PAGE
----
•We accomplished our mission, not only by commissioning 785 Ensigns and 233 Second Lieutenants from the Class of 2008, but by meeting or exceeding the specific personnel requirements of each warfare community.
•We re-energized the Stockdale Center, giving it a new director and re-centering its focus on the intended mission: “to promote and enhance the ethical development of current and future military leaders through education, research, and reflection."
•The Class of 2008 finished near the top of all American universities with respect to its large number of notable scholarship winners (Rhodes, Marshall, Mitchell, Gates, and Cambridge).
•We remained at the top of the nation in graduation rates of our student athletes while still winning a historic nine Patriot League titles and beating Notre Dame in football. Six of the top ten graduates of 2008 were varsity student–athletes.
•Finally, we dedicated three new sports facilities (Halsey Field House Squash Court Extension, Brigade Sports Complex, and the Wesley Brown Field House) and began renovation of our Academy museum.

I also want to thank alumni and friends of the Naval Academy for their continued support with their time, their talents and their generous gifts, all of which have contributed significantly to the great success we have enjoyed in the past year.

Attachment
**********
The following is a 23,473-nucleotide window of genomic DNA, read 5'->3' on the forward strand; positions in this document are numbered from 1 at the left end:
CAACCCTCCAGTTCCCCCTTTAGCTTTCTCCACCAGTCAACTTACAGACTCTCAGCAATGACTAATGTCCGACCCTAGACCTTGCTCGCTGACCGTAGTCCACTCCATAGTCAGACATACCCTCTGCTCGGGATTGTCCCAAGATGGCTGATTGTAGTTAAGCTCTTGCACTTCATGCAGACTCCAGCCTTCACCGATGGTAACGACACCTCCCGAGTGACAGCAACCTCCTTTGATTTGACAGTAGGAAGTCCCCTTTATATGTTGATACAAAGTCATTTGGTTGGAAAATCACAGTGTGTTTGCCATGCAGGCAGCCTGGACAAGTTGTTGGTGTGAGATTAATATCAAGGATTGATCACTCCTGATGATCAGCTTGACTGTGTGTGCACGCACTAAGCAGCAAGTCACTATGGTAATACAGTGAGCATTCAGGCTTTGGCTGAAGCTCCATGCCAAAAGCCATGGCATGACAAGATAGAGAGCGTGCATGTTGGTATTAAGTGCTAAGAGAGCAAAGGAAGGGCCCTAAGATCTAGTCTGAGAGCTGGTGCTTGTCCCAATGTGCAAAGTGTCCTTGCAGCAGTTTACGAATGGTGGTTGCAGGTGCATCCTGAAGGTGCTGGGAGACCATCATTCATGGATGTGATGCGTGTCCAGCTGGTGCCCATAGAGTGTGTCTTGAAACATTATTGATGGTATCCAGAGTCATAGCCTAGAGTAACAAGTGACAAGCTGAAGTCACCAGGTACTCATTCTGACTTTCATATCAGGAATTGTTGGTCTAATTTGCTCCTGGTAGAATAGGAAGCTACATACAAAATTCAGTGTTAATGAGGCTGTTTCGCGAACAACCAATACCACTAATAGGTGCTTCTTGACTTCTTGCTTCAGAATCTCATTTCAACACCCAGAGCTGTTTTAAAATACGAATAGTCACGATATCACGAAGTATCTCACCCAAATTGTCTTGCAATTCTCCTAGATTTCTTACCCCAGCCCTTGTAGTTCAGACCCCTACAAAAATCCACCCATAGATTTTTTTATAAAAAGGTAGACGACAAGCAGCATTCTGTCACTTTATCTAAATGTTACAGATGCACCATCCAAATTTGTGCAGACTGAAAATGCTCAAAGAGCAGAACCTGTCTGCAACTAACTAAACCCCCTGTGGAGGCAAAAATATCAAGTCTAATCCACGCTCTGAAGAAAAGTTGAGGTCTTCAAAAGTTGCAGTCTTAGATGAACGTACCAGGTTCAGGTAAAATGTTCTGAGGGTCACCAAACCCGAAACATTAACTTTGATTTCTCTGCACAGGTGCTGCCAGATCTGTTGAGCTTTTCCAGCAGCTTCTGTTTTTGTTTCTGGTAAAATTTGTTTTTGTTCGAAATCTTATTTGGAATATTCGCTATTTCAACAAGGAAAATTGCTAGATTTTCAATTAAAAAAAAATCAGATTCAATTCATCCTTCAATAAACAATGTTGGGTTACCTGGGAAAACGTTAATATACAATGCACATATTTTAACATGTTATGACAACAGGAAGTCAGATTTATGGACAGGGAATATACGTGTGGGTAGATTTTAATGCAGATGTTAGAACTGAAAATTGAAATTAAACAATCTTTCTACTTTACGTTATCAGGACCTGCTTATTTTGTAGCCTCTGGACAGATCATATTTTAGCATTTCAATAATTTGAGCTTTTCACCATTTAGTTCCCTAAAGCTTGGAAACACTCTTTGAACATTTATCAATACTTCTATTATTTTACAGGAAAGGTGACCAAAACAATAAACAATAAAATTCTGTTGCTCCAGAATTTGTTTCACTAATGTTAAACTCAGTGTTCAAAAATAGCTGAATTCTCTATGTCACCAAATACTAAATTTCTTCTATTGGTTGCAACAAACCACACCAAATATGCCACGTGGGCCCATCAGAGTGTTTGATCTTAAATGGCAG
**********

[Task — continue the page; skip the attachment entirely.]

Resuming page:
We will continue to push ourselves and our Brigade to achieve excellence in everything we do every day. America’s Sailors and Marines deserve nothing less.

Go Navy!
Jeff Fowler
And this was following the Supe's letter (separate post due to character limits):

Policy Clarification
One of the purposes of this letter is to clarify policies that may have been misunderstood by groups who do not have access to all of the facts. Below is a comprehensive list of policy clarifications.

Sea Trials as the culmination of Plebe year
A decade ago, the Naval Academy modified two important events signifying the successful end of Plebe year. Sea Trials and Herndon occur sequentially. The first Sea Trials began in 1998 with the Class of 2001. Initiated under ADM Larson, it is intended to be a performance-based rite of passage testing every plebe’s teamwork and endurance, much like the Marine Corps’ Crucible and Navy Great Lakes Battle stations. It is the culmination of Plebe year. Herndon remains the final ceremony, although its execution has varied significantly from year to year.

Extracurricular Activities (ECA)